Mass re-uploading of media with WordPress and Cache Images

For quite a while in the past, I was in the bad habit of uploading the media associated with my posts in a separate storage directory on the server. I didn’t even bother to categorize it much, just dumped the stuff in ad-hoc subdirectories and forgot about it.

Over time, the storage directory became unmaintainable as stuff kept piling in and it was difficult to keep track of which pages each file was associated with. At the same time the built-in media handling in WordPress became quite efficient and accessible. So I switched to using that instead.

But there was still the problem of past media, laying around in the old storage directory, uncategorized, linked to in god knows where. I began to manually fix old posts referring to the storage, but there were dozens and dozens of pages worth of posts to fix individually, so I soon grew tired.

I was planning to write some one-time code to do the per-post re-uploading, when I discovered Cache Images. I quickly realized I could exploit it to my benefit in this case: using another alias for my server I could make Cache Images re-upload each file for me.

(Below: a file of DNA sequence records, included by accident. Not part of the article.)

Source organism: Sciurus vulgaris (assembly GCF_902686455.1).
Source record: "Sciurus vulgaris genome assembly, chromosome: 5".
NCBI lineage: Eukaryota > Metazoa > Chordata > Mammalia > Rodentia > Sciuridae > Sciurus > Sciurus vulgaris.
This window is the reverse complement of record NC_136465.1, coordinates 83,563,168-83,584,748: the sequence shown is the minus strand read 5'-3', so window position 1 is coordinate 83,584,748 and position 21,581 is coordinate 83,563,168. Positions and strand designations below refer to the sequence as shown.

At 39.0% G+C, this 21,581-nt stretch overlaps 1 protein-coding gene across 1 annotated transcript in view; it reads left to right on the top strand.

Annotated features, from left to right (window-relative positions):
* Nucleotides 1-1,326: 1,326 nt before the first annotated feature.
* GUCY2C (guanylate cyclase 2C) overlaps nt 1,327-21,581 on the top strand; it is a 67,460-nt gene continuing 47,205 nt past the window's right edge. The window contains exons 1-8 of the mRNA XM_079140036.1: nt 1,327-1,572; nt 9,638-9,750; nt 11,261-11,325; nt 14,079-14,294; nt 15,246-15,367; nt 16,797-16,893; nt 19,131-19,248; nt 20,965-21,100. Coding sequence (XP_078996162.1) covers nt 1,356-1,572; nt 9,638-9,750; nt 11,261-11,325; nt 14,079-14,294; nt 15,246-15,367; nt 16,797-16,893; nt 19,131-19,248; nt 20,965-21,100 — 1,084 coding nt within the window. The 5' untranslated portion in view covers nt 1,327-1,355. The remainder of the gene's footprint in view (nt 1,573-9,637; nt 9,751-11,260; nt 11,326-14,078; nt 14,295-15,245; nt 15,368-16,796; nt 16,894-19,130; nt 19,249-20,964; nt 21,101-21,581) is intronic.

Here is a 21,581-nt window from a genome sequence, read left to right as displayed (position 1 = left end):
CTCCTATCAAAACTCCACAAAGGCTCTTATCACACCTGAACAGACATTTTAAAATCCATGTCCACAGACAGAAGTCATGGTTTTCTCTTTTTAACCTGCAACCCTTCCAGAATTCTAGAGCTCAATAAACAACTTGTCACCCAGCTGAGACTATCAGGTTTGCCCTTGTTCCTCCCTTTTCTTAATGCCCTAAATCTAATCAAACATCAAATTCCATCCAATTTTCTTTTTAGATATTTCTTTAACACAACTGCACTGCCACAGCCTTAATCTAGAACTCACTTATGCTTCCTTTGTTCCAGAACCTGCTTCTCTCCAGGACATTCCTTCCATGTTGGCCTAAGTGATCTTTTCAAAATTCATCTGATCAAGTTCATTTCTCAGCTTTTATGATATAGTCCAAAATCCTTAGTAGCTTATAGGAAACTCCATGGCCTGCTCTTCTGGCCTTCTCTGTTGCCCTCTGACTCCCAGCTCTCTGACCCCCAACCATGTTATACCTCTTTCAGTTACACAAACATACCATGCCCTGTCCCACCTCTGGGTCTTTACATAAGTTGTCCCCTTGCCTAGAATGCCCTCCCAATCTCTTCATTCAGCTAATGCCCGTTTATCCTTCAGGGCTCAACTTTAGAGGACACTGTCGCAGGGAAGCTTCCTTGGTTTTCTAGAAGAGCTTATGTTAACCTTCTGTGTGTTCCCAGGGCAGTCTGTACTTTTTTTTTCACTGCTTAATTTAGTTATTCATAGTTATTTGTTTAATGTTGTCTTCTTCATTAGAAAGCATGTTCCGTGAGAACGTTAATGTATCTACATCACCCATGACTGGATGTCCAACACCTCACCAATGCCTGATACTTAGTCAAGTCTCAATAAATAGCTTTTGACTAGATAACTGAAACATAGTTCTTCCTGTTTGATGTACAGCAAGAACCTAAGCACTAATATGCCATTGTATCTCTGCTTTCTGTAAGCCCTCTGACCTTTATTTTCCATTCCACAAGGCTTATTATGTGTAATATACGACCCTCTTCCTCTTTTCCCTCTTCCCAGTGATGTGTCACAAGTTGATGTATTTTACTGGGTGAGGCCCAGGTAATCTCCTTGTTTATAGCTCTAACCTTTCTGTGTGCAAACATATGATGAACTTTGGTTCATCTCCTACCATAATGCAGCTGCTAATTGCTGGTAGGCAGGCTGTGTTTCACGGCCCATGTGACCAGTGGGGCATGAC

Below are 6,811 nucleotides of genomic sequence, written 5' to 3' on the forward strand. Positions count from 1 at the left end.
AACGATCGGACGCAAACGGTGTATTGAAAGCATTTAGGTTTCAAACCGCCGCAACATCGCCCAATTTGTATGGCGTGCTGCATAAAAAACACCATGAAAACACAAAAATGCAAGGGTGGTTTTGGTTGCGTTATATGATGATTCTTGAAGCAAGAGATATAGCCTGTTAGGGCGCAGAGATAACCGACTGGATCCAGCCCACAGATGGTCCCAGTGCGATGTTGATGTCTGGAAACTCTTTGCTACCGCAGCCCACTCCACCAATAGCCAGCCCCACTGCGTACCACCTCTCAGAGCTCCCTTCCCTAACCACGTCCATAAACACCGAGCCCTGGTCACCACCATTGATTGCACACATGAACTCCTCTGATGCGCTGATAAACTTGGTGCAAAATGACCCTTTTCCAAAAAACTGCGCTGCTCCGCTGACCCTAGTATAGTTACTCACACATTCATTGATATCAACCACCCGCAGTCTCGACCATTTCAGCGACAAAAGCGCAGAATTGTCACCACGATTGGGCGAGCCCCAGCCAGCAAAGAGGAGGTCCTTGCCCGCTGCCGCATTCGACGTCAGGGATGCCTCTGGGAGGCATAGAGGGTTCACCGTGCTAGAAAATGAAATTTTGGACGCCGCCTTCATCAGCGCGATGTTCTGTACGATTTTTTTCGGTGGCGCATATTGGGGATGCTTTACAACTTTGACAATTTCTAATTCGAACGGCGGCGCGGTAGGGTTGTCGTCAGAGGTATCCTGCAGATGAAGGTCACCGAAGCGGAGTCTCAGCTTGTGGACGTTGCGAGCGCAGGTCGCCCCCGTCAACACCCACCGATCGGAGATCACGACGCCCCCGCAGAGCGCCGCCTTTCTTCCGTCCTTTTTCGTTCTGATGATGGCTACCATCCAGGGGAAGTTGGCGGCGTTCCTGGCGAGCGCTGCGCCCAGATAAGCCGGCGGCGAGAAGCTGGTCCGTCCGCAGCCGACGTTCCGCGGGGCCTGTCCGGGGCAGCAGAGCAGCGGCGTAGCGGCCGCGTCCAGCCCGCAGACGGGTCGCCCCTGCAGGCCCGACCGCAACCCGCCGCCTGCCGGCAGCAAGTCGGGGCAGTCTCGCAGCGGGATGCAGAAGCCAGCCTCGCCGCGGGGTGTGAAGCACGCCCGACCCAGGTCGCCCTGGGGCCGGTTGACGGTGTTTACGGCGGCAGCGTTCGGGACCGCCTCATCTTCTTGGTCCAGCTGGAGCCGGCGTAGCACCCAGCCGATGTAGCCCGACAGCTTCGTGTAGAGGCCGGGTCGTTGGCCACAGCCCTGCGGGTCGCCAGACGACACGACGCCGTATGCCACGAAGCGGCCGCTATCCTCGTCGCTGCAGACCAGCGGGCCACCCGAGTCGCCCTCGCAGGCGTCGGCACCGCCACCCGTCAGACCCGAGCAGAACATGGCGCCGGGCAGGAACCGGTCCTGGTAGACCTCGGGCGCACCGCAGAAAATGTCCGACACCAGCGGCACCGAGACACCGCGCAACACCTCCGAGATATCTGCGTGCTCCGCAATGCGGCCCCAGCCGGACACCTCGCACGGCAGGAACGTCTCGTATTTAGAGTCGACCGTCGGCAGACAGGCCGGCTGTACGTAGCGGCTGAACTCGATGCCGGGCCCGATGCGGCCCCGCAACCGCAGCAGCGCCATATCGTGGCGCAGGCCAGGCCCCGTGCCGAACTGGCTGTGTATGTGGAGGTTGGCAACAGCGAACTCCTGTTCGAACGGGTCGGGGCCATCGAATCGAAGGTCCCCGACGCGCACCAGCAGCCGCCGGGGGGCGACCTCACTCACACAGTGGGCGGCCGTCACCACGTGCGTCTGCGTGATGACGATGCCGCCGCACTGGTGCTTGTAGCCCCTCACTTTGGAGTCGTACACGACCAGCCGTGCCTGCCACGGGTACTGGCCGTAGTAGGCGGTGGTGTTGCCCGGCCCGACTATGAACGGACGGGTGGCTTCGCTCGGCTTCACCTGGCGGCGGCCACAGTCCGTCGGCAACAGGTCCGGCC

I began with individual files to see if everything would work as planned. Turns out there was a slight cosmetic error in the upload: the files would go into the current month’s upload directory instead of the directory corresponding to the old post’s date. This was bug #16777 in WordPress’ tracker, and there was a diff file I could patch my WordPress installation with. Luckily, the patch worked just fine and now the images each went to their respective monthly directories.

There’s still the issue of WP not working properly. I’m told that Yahoo! are in the process of switching servers, which should hopefully fix the errors I’m getting, but in the meantime I’ve disabled smushing altogether. It’s too bad, it would’ve been good to get the pictures smushed en masse while re-uploading.

Warlock theme for WordPress

warlock is a WordPress theme which began as a brach of nihil, but yet again with a different focus: to be an exercise in HTML5 and jQuery.

Screenshot: Warlock applied to WordPress The code is released under Creative Commons’ CC0 1.0 Universal license… Apart from the bits I stole from various other people. I’ve credited them sparsely with URL’s accompanying their code.

As always, this is a work in progress, so it might punch babies when launched.

Download: (74 kB)